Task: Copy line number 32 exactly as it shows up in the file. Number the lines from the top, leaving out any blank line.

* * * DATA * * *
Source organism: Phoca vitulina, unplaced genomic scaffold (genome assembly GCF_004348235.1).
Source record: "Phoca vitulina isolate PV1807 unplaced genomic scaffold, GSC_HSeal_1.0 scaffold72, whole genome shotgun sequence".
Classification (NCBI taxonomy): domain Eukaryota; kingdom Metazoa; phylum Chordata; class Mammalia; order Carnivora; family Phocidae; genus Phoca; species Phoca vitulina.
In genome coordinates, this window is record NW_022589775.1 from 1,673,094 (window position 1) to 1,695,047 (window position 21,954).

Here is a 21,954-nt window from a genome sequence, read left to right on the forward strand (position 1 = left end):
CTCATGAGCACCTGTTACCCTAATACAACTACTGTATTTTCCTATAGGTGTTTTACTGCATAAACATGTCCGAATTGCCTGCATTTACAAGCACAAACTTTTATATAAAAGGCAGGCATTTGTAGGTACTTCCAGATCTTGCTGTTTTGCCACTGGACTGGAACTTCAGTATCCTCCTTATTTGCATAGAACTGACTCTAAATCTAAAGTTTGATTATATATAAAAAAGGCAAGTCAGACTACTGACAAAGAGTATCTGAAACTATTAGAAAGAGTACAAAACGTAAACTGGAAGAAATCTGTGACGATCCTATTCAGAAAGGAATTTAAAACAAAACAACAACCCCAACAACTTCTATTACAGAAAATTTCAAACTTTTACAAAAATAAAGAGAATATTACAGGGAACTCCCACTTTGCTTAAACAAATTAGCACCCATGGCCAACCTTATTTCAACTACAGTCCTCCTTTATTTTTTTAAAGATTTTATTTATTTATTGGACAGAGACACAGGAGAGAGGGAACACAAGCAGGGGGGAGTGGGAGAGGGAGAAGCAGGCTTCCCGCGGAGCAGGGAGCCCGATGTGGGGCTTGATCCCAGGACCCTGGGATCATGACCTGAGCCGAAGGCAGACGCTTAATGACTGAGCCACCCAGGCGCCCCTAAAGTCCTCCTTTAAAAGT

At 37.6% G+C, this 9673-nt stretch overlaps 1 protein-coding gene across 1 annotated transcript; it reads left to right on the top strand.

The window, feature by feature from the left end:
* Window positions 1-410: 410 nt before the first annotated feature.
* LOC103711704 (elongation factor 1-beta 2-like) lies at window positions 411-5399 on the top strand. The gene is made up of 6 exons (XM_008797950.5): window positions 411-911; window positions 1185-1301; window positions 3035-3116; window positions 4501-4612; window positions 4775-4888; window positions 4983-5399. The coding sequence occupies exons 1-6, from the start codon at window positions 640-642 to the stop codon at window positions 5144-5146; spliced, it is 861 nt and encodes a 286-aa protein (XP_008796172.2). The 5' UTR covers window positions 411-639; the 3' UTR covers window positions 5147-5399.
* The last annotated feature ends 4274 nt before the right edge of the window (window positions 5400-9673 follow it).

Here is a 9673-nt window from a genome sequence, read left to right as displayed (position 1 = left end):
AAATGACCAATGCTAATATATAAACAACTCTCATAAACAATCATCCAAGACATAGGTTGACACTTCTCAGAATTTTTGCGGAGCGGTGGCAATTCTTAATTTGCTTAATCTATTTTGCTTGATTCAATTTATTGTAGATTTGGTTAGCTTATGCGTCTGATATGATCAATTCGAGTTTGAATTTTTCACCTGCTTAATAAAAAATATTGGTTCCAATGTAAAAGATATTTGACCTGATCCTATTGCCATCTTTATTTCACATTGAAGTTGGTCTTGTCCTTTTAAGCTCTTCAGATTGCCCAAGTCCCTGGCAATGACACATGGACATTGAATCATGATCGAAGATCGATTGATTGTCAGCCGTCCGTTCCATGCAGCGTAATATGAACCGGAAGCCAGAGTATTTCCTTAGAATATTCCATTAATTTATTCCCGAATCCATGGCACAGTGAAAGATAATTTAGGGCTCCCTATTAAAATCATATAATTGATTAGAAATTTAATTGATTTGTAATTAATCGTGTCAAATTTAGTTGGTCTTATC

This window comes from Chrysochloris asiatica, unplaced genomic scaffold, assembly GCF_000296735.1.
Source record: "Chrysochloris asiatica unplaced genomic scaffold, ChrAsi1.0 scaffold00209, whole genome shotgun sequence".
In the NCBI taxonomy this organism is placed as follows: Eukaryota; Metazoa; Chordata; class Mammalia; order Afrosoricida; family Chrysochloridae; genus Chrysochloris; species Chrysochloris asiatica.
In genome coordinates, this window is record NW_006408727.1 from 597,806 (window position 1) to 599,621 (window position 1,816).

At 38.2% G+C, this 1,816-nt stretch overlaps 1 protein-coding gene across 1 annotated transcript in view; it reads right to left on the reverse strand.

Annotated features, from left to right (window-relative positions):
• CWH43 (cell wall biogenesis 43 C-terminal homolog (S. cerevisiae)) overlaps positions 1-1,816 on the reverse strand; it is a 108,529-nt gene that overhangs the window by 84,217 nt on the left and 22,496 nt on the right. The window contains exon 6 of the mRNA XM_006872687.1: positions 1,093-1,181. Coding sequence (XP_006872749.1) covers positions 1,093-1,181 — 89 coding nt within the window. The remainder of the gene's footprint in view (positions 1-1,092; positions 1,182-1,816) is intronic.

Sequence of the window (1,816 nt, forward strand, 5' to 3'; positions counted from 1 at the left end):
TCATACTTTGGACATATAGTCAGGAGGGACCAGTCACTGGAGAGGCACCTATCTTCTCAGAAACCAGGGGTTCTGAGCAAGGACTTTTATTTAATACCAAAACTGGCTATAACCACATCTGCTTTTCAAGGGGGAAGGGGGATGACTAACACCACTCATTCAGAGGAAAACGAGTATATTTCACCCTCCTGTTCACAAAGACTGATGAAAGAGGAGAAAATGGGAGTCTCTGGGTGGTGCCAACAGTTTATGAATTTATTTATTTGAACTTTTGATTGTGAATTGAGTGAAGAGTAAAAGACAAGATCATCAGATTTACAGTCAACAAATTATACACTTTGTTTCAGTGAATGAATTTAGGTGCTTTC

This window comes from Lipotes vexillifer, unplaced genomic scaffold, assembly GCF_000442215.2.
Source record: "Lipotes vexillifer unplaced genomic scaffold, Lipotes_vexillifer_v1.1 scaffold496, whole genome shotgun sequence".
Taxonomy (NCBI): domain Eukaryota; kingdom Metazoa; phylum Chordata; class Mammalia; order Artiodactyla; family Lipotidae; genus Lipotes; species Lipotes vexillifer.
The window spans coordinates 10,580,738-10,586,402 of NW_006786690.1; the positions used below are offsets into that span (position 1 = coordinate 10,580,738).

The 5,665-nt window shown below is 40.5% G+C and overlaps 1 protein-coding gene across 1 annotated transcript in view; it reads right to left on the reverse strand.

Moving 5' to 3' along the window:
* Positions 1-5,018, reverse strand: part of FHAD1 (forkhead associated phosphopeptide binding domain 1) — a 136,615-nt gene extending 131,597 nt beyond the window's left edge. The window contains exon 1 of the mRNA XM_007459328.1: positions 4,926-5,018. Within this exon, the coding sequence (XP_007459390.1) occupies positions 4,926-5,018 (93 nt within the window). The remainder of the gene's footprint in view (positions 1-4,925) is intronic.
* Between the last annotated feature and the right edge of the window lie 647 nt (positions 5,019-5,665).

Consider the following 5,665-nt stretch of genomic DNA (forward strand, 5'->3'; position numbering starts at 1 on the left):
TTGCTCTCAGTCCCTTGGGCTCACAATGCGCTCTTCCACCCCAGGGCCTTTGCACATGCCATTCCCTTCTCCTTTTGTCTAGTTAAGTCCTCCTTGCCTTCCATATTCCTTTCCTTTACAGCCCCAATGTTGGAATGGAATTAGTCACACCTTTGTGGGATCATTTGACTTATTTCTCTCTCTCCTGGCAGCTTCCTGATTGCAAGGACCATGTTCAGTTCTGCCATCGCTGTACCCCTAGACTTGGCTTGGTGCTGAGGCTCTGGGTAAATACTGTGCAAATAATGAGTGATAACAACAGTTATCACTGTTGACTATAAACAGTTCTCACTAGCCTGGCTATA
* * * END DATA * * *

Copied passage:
TTGCTCTCAGTCCCTTGGGCTCACAATGCGCTCTTCCACCCCAGGGCCTTTGCACATGCCATTCCCTTCTCCTTTTGTCTAGTTAAGTCCTCCTTGCCTTCCATATTCCTTTCCTTTACAGCCCCAATGTTGGAATGGAATTAGTCACACCTTTGTGGGATCATTTGACTTATTTCTCTCTCTCCTGGCAGCTTCCTGATTGCAAGGACCATGTTCAGTTCTGCCATCGCTGTACCCCTAGACTTGGCTTGGTGCTGAGGCTCTGGGTAAATACTGTGCAAATAATGAGTGATAACAACAGTTATCACTGTTGACTATAAACAGTTCTCACTAGCCTGGCTATA